China and the World Trade Organization

China and the World Trade Organization

Date: November 19, 2001
Creator: Morrison, Wayne M
Description: China has sought over the past several years to become a member of the World Trade Organization (WTO), the international agency that administers multilateral trade rules. In September 2001, China completed its multilateral negotiations with the WTO Working Party handling its accession application and reached a trade agreement with Mexico, the last of the original 37 WTO members that requested a bilateral trade agreement with China. China’s WTO membership (as well as that of Taiwan’s) was formally approved at the WTO Ministerial Conference in Doha, Qatar in November 2001.
Contributing Partner: UNT Libraries Government Documents Department
China and the World Trade Organization

China and the World Trade Organization

Date: April 2, 2002
Creator: Morrison, Wayne M
Description: China has sought over the past several years to become a member of the World Trade Organization (WTO), the international agency that administers multilateral trade rules. China’s WTO membership (as well as that of Taiwan’s) was formally approved at the WTO Ministerial Conference in Doha, Qatar in November 2001. On December 11, 2001, China officially became a WTO member. WTO membership will require China to significantly liberalize its trade and investment regimes, which could produce significant new commercial opportunities for U.S. businesses. A main concern for Congress is to ensure that China fully complies with its WTO commitments.
Contributing Partner: UNT Libraries Government Documents Department
China and the World Trade Organization

China and the World Trade Organization

Date: January 17, 2002
Creator: Morrison, Wayne M
Description: China has sought over the past several years to become a member of the World Trade Organization (WTO), the international agency that administers multilateral trade rules. China’s WTO membership (as well as that of Taiwan’s) was formally approved at the WTO Ministerial Conference in Doha, Qatar in November 2001. On December 11, 2001, China officially became a WTO member. WTO membership will require China to significantly liberalize its trade and investment regimes, which could produce significant new commercial opportunities for U.S. businesses. A main concern for Congress is to ensure that China fully complies with its WTO commitments.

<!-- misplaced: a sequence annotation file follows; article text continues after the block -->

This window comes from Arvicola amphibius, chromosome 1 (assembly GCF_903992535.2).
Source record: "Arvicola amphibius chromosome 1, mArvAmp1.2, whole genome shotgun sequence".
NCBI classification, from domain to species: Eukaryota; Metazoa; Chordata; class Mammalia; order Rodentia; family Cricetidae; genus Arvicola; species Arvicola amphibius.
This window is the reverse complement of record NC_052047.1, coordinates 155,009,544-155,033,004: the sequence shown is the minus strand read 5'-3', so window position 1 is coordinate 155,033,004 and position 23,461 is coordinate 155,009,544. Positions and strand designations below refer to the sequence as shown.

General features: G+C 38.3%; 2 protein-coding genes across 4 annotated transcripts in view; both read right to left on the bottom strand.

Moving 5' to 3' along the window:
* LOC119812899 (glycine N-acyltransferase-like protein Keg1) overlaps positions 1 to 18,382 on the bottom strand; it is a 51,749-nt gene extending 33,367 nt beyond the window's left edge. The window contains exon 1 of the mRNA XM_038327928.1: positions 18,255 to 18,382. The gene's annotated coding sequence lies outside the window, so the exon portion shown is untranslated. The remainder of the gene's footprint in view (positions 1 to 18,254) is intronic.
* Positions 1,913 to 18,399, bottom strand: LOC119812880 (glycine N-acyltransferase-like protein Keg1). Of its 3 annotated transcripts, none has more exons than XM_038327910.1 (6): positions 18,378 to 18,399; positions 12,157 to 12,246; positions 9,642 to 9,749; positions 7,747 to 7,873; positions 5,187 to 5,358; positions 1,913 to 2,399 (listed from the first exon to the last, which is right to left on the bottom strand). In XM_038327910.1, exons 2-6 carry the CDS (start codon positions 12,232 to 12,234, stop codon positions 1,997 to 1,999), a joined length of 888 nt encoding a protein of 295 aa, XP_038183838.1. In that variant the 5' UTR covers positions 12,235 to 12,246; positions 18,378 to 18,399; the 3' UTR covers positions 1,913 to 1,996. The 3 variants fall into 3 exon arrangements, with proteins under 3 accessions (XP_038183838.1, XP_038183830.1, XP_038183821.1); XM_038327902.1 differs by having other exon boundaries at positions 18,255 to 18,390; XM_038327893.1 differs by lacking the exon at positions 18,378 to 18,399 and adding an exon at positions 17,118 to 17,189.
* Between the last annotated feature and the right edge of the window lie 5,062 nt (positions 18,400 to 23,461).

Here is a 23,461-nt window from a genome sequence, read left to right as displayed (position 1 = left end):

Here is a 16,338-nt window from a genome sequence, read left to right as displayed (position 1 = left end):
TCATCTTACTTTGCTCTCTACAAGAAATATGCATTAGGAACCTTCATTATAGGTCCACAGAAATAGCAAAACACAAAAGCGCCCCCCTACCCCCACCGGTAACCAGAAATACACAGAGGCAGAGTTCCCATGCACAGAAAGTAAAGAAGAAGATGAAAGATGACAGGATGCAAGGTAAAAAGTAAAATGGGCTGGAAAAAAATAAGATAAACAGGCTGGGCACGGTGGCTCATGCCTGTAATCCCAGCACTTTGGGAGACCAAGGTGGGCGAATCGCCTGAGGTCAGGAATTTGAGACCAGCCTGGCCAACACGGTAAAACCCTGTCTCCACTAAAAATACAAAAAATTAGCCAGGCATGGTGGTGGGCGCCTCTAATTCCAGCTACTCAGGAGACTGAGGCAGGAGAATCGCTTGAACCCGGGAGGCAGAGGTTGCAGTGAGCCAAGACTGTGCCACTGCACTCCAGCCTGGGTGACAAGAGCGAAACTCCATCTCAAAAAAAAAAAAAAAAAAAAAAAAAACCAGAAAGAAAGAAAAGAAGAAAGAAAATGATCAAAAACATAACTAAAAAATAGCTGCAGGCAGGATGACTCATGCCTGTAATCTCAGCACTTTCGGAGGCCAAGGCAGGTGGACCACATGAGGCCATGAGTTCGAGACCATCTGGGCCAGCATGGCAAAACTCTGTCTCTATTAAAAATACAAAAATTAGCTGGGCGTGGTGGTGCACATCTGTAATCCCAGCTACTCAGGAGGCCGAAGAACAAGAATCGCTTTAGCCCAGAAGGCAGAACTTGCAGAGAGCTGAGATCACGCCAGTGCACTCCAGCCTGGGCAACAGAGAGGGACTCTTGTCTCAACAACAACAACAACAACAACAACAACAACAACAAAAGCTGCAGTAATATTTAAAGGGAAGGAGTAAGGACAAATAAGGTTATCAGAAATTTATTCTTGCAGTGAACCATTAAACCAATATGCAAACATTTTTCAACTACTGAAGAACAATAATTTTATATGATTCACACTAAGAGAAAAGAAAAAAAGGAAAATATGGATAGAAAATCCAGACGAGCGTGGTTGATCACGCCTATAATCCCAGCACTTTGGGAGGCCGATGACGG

Contributing Partner: UNT Libraries Government Documents Department
China and U.S. Missile Defense Proposals: Reactions and Implications

China and U.S. Missile Defense Proposals: Reactions and Implications

Date: March 17, 1999
Creator: Sutter, Robert G
Description: The Chinese government has strongly criticized U.S. announcements that it will develop or assist in deploying missile defense systems involving cooperation with U.S. allies in East Asia, and reports of such possible U.S. cooperation with Taiwan. For those in the United States, the U.S. plans have many perceived disadvantages and advantages;1 the latter include notably providing degrees of protection for the United States and its allies against ballistic missile attack. Many in China believe that proposed U.S. development and deployment of ballistic missile defenses at home and in East Asia pose potentially serious complications for China’s ability to use its nuclear weapons to deter possible U.S. pressure and aggression, and to use Chinese ballistic missile capability to exert leverage over Japan, Taiwan, and others in East Asia.
Contributing Partner: UNT Libraries Government Documents Department
China/Asia Broadcasting: Proposals for New U.S. Surrogate Services

China/Asia Broadcasting: Proposals for New U.S. Surrogate Services

Date: October 1, 1992
Creator: Hennes, David A
Description: None
Contributing Partner: UNT Libraries Government Documents Department